A California law, the Public Employees’ Pension Reform Act (PEPRA), closed existing benefit formulas and created new benefit formulas for new state employees hired after January 1, 2013. As a result, PEPRA effectively closed the existing pension risk pools, which would have prompted a general contribution increase for employers in those pools. CalPERS acted in anticipation of these undesired increases by making changes to the structure of risk pooling.
CalPERS’ new actuarial policies create significant changes to the risk pooling structures by:
- Combining 12 risk pools into two, one for all miscellaneous plans and one for all safety plans; and
- Changing the mechanisms of how the employer’s unfunded liability is determined and collected, and what portion of their contributions will be used first to pay down these unfunded liability obligations.
“These changes will prevent an unintended contribution increase while simultaneously addressing funding, equity and rate volatility issues for smaller employers,” says Rob Feckner, president of the CalPERS Board, based in Sacramento, California. “We are committed to helping employers reduce their unfunded liabilities and to fully funding our risk pools to support the next generation of California’s work force.”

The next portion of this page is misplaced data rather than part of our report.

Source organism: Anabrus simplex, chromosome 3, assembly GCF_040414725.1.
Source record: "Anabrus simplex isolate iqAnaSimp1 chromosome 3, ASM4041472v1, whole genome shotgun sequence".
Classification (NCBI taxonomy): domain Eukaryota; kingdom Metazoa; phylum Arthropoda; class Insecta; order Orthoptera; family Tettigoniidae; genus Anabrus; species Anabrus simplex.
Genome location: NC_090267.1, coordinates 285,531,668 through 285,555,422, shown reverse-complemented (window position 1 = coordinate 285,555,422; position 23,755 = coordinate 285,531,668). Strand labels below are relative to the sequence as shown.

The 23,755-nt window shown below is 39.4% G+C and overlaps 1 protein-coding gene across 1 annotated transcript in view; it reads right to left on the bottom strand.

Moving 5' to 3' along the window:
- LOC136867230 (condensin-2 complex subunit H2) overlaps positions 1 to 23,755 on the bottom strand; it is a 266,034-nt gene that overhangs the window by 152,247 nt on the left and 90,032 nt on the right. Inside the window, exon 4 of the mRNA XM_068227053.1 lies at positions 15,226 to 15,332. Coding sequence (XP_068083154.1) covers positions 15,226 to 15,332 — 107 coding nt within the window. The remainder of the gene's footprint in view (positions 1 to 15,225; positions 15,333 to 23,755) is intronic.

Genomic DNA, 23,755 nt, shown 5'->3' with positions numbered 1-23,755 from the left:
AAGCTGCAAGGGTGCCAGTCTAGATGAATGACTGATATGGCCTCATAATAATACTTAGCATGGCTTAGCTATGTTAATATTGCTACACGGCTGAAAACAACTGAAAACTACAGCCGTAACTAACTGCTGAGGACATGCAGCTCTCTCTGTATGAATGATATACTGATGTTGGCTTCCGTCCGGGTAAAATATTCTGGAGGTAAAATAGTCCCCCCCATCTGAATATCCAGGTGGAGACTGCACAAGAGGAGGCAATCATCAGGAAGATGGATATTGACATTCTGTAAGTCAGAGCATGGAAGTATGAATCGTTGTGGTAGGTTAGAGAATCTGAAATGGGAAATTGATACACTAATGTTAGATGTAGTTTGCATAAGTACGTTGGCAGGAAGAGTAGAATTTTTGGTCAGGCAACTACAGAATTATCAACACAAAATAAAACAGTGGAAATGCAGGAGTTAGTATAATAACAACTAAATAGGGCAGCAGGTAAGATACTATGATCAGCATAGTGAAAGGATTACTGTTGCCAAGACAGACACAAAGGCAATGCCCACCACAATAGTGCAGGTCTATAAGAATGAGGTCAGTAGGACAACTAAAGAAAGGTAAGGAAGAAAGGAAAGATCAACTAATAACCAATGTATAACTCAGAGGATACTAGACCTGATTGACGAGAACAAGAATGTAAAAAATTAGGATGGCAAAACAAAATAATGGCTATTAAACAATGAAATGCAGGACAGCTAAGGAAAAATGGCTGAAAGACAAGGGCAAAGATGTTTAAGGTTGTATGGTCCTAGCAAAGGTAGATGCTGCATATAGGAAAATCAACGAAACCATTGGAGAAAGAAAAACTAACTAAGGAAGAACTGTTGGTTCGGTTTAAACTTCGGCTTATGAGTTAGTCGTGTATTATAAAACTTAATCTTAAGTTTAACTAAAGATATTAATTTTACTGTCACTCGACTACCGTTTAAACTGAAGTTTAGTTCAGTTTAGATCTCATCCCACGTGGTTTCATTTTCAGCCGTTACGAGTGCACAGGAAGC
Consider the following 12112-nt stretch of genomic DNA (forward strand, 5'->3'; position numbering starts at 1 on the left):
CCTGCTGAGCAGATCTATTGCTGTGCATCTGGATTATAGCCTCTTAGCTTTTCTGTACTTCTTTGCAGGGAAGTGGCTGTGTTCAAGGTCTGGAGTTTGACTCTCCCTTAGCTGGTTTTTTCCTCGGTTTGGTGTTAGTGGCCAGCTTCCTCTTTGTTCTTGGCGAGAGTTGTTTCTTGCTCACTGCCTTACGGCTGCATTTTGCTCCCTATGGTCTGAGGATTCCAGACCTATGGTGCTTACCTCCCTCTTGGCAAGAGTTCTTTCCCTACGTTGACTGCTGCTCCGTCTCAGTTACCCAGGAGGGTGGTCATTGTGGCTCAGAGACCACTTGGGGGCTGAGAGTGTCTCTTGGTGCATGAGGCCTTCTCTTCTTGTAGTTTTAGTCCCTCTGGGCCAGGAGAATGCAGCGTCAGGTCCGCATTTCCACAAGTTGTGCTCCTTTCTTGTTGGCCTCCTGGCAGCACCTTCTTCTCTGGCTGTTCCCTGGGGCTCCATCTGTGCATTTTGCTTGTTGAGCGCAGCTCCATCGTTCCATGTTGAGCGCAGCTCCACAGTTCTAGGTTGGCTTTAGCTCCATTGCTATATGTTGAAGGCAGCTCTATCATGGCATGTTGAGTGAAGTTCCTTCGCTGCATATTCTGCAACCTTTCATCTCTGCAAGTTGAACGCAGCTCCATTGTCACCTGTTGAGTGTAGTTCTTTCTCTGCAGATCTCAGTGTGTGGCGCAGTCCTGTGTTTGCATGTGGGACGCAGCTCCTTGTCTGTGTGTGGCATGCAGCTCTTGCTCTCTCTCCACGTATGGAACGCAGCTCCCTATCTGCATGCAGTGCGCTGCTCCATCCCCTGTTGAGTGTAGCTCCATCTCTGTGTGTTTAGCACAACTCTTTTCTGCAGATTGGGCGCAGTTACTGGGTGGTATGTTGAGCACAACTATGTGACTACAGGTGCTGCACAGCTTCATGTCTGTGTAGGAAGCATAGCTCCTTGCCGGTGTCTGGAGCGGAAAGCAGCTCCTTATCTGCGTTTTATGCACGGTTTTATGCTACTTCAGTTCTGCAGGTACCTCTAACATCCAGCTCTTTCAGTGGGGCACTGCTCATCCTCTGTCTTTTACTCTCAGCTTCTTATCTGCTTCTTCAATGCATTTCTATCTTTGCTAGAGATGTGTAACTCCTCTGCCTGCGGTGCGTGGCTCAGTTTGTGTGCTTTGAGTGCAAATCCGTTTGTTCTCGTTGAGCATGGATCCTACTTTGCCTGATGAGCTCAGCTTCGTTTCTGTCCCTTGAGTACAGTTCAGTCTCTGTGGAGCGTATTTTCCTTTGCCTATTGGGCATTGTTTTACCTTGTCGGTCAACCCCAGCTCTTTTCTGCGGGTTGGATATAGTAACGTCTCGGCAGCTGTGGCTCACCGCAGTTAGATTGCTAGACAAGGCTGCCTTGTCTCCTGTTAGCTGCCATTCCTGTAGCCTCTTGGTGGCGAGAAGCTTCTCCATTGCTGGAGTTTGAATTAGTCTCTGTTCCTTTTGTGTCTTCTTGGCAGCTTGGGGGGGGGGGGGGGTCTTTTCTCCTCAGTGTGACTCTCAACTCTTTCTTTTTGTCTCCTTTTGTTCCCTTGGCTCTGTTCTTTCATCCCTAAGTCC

While these changes will avoid a general increase in employer contributions to fund the risk pools, the changes will result in contribution increases for some individual employers and a reduction in contributions for other employers. Employers with a high ratio of retirees to active members are expected to see a relatively modest increase, while employers with fewer retirees are expected to see a relatively modest decrease in contributions.
Changes to the risk pools will allow employers with additional flexibility to pay down their share of the pools' unfunded liability, a request made by many CalPERS employers.
CalPERS first implemented risk pools in June 2003 for employers with 100 or less active members. Risk pooling is a type of insurance arrangement for employers that spreads demographic risks, avoids large liability losses and uses a rate smoothing method to protect against large fluctuations in contribution rates caused by service retirements and work-related disability and death events. According to CalPERS, more than 1,200 contracted employers participate in risk pools that include more than 3,500 pooled plans.